And now, back to our “encore coverage” of the 2009 NHK Trophy: Things we missed the first time around (or didn’t know to note at the time):

+ The other “DICE”: that would be Daisuke Murakami to the rest of the world. Will we come to call him “DICE-M”? Guess that depends on his progress from here. At NHK last year he used a very radical reworking of West Side Story for his short program (and was undermarked I thought), finishing the event 9th overall. On the other hand, he plummeted to a 19th place finish at Japanese Nationals just a year after finishing in the top five. Looking at his track record, he was one of the stellar juniors who hasn’t quite managed to break through consistently at the senior level. Did you know he skated for the U.S. until 2007? I didn’t.

+ When your field of competitors contains seemingly steady-Eddie Takahiko Kozuka (2nd or 3rd at Japanese Nationals for the past 3 years), Murakami may have started to ponder skating for the U.S. again… until this event, when Kozuka finished 7th after turning in the 5th best short, but the 10th best free skate. It’s worth noting he did something similar at Worlds a few months later (4th in short, 12th in free). Uh-oh. Where’s that awesome Kozuka who won Skate America in 2008? I hope that vicious beast known as self-doubt doesn’t try to claim him.

+ At the time of NHK I took notice of Michal Brezina—how could I not; he was a virtual unknown who won bronze—but didn’t look up his history until recently. Turns out NHK was his senior GP debut, coming out of two years on the junior circuit and several years at the junior level in general. (Oh, and he was also World Junior Silver Medalist in ’09, second only to the U.S.’s Adam Rippon.) Even more impressive than all this was the momentum Brezina carried all season long, concluding with a 10th place finish in Vancouver and 4th place at Worlds—just a couple notches above Adam Rippon’s 6th place finish. When was the last time a couple of blond guys (neither of which was named Evgeny) were vying for the top of the heap? Just an observation…

+ And as for the pairs event at NHK, the only thing I really feel is worth re-visiting is the gaping hole in the Kavaguti/Smirnov free skate that came when they stopped the program. It was one of those times—which got to be a habit, it seemed—where Kavaguti fell hard enough on their throw quad salchow attempt to dislocate her shoulder. But while the program stoppage is designed to allow athletes to seek medical attention in order to continue… all she seemed to do was catch her breath (and, presumably, quietly pop the shoulder back into place). Good for her, I guess, but it makes me hope we don’t start seeing more “medical breaks” from overly ambitious competitors. If the skater can’t handle the risk involved with a maneuver, don’t put it in the program. Take Rene Inoue (who happened to finish right behind the Russians in this event with partner John Baldwin)—she’s taken plenty of hard tumbles in competition with that throw triple axel, but to her enormous credit it’s never really disturbed the flow of their program. If Kavaguti (or her coach) insists on trying to land this jump, she’s got to do more of what she did a couple of competitions after this—keep going, and (ouch) pop the shoulder back in place (ouch) as soon as possible during the course of the program (again I say OUCH). And if that’s too harsh, here’s a better idea: LEAVE IT OUT until she’s got it down cold.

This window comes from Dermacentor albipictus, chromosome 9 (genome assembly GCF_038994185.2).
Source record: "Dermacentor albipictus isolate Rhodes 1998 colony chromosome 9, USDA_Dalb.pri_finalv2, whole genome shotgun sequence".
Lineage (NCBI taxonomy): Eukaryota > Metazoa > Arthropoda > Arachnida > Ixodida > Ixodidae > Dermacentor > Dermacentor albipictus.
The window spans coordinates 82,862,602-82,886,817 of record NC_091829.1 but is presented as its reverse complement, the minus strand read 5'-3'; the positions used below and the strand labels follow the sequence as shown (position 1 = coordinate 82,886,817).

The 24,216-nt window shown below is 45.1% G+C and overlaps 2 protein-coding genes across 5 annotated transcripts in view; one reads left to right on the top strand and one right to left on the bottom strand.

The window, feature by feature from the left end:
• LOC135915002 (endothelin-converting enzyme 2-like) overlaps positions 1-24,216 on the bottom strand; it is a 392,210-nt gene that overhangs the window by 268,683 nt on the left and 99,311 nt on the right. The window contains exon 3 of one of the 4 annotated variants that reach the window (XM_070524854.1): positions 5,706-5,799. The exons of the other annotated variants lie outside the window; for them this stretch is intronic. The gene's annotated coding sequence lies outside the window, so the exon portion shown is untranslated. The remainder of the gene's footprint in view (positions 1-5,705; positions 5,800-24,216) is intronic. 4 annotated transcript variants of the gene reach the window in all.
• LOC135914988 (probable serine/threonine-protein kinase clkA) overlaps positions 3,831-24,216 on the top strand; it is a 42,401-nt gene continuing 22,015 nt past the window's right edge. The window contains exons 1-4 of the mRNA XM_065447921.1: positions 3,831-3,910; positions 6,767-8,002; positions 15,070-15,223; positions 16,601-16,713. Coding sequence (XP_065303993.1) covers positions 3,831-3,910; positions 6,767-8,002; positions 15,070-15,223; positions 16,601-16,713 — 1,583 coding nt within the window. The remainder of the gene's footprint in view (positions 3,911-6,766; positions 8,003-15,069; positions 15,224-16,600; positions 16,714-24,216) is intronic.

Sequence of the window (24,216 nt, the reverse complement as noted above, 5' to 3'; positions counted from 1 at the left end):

For the
Clip of the Day I found that SP of Murakami’s I mentioned earlier. Apparently he got a slight ding point wise on his triple flip, as well as level 2s and 3s (mostly 2s) on spin and step sequences. Incidentally, if anyone wondered why Adam Rippon was down in 8th after his SP—besides the missed triple axel, I mean—take note that he only managed level 1s on both step sequences and a spin!

Thursday, July 15, 2010

Buntin, Chipeur Retire; Lysacek, Meissner... Um, Still "Contemplating"

I’m not sure how many of you are following along with my rerun reports this summer, and get kinda irritated when I interrupt them to mention tidbits of actual, current skating news… but here I go again, as I send along two articles having to do with decisions to retire, while two others involve skaters who remain undecided on the retirement thing:

Craig Buntin announced his retirement this week. Not much of a surprise here; the 30 year-old Buntin has competed pairs with two different partners (Valerie Marcoux and Meagan Duhamel), won three Canadian titles, and is a 2006 Olympian. If you go check the article at, you can read about some interesting business ventures he plans to pursue. “Teabean white coffee”? Hmmm… will Starbucks be calling soon?